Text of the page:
By Jordan Upton
Last year, Governor Roy Cooper announced a $31 million grant to address the opioid epidemic in North Carolina.
Gov. Cooper said, “This grant will help further our commitment to fight this epidemic that is destroying families and lives across our state. This is a problem we must solve for the safety and well-being of our citizens. Our families, friends and neighbors need our help.”
The grant is welcome relief to our community since four North Carolina cities rank among the nation’s worst for opioid abuse. The funds however are only being directed to prevention, treatment, and recovery supports for individuals with opioid use disorders.
There is no mention of increasing resources for the families, those indirectly impacted by another’s opioid abuse, which in most cases is children. According to Child Trends, a nonprofit, nonpartisan research center based in Maryland, about 32% of children nationwide entered foster care in 2015 because of parental substance abuse. North Carolina’s numbers were above the national average, with 39% of children entering foster care due to parental substance abuse.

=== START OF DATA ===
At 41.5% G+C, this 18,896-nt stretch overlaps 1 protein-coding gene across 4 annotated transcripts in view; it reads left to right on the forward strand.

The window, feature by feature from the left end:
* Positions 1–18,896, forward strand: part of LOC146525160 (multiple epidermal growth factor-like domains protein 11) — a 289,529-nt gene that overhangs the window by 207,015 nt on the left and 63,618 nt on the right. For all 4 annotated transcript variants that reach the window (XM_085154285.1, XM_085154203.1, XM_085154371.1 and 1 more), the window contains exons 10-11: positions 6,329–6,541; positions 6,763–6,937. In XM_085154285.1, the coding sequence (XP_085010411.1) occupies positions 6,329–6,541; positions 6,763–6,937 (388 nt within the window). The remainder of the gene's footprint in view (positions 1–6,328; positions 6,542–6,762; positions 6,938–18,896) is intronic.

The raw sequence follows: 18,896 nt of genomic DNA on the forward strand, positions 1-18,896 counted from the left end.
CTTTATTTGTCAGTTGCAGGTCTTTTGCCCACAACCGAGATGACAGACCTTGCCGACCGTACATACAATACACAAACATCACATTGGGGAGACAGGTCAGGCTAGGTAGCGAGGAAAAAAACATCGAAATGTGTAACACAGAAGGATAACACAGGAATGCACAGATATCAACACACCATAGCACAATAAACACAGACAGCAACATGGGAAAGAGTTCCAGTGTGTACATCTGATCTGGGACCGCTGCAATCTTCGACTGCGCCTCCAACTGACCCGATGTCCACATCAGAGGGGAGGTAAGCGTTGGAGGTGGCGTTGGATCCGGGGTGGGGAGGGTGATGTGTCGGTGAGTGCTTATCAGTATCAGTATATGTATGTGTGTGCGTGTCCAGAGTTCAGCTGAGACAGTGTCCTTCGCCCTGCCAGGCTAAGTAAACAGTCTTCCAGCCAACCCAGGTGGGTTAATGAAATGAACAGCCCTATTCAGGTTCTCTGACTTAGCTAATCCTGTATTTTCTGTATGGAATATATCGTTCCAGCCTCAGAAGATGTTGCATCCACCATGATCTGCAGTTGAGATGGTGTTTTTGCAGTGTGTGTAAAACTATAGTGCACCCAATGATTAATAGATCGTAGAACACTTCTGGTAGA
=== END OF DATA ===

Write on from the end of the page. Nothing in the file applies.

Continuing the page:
During this epidemic, the health and safety of children are at risk, and we face an increasing need for compassionate foster parents. There were 10,324 children in NC’s foster care system at the last count by Child Trends. AGAPE of NC is ready to provide training and support for those who are interested in helping the most vulnerable of North Carolina’s citizens, the innocent children left in the wake of the opioid crisis.